NEW YORK, USA -- Jamaica’s Prime Minister Portia Simpson-Miller spoke up for middle-income states before the United Nations General Assembly on Thursday, calling on the international community not to forget them in aid for development and the fight against disease.
“We urge that middle income countries not be pushed to the margins of the development agenda, nor be put on the fringe of the development assistance provided by the international community,” she told world leaders on the third day of the Assembly’s annual General Debate, at UN Headquarters in New York.
“We dare not forget that a significant proportion of the world's poorest citizens live in Middle Income Countries,” she added. “This is a diverse group which includes large developing economies and Small Island Developing States, such as those in the Caribbean.”
Simpson-Miller noted that several of the countries are highly indebted and extremely vulnerable to external shocks and natural disasters, face significant obstacles in efforts to spur economic recovery and growth, and are hampered by the volatility of energy and food prices, decreases in export commodity prices, and weak capital inflows.
“Increasing food prices cause untold hardships for many of our people, particularly the most vulnerable in our societies,” she said. “Small countries need greater support to build resilience to economic and environmental shocks. I come to you today from such a nation.
“Jamaica is a nation – small in size but enormous in spirit. A nation with a people whose speed defies the laws of physics, whose musical messages have inspired positive and revolutionary global change and whose minds have provided the world with myriad solutions in areas including science, law and medicine. Yet, many nations like Jamaica have such great possibility and potential that are not reflected in, or reflective of, its present economic indicators.”
The Jamaican leader called for reforms in global economic governance, including the international financial institutions, to take into account the need for special and differential treatment for small and vulnerable economies.
She said women and children are a particularly vulnerable group, with children, especially girls, used as pawns for economic gain, including through human trafficking and other exploitative actions.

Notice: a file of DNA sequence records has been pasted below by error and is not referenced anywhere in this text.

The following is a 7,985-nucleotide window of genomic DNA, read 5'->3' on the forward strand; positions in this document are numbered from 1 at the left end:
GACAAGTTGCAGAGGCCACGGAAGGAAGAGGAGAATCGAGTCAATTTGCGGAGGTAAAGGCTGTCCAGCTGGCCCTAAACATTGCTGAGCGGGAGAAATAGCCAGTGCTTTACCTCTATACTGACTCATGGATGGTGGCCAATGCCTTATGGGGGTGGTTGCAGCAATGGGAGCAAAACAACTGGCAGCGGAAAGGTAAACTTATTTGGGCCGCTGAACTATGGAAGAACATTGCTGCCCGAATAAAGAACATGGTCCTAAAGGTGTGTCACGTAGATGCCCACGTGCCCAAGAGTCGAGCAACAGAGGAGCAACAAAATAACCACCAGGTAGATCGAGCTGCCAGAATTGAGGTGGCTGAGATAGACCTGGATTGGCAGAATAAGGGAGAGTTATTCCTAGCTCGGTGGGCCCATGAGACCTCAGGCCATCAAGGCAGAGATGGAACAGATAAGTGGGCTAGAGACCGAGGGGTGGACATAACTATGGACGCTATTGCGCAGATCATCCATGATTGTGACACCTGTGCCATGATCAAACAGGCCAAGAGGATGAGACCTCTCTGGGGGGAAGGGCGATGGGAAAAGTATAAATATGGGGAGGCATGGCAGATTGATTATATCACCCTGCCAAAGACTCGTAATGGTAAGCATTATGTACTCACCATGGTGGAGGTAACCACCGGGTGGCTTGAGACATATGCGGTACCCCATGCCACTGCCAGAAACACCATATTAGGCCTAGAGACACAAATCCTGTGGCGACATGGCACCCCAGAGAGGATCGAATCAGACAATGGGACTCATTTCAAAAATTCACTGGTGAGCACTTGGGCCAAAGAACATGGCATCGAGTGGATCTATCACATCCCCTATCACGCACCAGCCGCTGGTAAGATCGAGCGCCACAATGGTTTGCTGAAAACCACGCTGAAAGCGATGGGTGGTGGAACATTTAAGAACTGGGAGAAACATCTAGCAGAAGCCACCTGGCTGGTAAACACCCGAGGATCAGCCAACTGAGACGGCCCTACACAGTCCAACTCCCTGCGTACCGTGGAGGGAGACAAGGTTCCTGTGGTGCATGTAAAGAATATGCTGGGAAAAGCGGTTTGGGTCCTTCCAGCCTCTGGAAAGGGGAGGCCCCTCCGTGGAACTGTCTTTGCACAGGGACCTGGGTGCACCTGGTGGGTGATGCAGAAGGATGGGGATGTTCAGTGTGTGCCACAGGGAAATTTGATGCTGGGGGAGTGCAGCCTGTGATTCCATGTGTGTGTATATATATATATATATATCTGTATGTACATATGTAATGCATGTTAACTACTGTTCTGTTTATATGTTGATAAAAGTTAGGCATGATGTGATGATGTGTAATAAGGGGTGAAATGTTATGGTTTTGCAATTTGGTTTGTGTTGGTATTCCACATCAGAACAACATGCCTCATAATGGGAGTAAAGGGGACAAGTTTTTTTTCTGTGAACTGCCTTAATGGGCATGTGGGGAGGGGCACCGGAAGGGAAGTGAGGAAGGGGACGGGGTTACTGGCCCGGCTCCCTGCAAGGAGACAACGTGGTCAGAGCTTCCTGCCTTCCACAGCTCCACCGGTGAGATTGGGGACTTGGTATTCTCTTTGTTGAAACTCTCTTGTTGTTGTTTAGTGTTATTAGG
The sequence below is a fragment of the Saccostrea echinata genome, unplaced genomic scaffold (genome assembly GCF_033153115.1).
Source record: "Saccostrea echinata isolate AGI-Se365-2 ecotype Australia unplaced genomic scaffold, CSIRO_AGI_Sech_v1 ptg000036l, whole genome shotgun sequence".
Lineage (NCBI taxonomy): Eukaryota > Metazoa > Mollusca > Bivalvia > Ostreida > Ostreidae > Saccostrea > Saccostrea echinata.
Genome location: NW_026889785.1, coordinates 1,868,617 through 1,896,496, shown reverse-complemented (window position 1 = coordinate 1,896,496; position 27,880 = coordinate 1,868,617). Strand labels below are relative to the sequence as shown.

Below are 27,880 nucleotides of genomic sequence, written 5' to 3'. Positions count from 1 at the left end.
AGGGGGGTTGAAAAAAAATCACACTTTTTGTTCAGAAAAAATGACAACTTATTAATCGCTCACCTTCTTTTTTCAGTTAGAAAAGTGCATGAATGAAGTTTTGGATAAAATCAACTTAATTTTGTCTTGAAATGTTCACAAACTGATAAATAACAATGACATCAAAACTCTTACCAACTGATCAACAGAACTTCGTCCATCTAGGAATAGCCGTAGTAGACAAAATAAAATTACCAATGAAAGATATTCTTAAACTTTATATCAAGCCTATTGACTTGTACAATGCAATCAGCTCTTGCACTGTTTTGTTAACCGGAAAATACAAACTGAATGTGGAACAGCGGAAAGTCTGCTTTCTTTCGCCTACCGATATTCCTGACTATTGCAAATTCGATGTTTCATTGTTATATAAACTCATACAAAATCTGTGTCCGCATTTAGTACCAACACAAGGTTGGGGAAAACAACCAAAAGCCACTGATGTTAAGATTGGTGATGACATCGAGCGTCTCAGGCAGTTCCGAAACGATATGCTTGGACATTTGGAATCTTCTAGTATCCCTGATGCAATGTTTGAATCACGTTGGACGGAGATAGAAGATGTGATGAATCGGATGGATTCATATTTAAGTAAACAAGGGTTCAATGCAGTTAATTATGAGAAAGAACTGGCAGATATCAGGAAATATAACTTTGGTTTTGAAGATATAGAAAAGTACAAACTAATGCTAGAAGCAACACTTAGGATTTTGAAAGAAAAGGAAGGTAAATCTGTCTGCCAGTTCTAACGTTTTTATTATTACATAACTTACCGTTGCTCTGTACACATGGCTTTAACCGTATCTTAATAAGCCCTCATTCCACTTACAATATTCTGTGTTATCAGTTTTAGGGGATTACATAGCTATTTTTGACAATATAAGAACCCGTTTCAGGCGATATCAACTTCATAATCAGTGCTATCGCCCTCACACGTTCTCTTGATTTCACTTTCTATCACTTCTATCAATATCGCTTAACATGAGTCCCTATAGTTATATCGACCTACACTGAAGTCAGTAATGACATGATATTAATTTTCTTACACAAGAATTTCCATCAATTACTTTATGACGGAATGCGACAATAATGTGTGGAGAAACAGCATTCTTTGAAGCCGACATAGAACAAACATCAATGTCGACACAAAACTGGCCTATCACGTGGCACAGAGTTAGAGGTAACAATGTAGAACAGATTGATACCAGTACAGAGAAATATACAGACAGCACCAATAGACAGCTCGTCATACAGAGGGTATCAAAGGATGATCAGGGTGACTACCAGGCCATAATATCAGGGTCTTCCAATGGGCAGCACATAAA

“Many vulnerable young women are deceived and lured away by attractive offers to get them and their families out of poverty. They then find themselves in a strange land, with no support, no identity and no hope of returning home; sold into modern day slavery, their very bodies used as a currency of exchange,” she stated, calling on the international community to take bold actions to address the scourge.
She welcomed the considerable investment that the UN and the international community have made in the fight against HIV/AIDS, allowing developing countries, including Jamaica, to make a difference in the lives of those affected, but inadequate human and financial resources still beset efforts to scale-up testing and treatment, and implement programmes to increase awareness and reduce the risk of new infections.
In his statement to the Assembly’s General Debate, President Donald Ramotar of Guyana warned of the serious impact the global economic crisis has had on developing countries.
“Much of the gains that were made in the pre-2008 period have been erased by the continuing difficulties in the world economy,” he said. “The small vulnerable economies of the Caribbean face special challenges, compounded by generally high levels of indebtedness and failing export revenues.”
He called for reform of the aid allocation criteria of international financial institutions to take account of the structural vulnerability and level of economic resilience of small states, measures to ease the debt burden, and renewed access to concessionary financing for highly indebted middle income countries.
Ramotar added that Guyana was ready to cooperate with the international community in the battle against drugs and people trafficking, and called for urgent action to confront climate change, while also urging immediate help for over one billion hungry people whose plight is worsening as food prices surge once again.
Simpson-Miller and Ramotar are among scores of world leaders and other high-level officials presenting their views and comments on issues of individual national and international relevance at the Assembly’s General Debate, which ends on 1 October.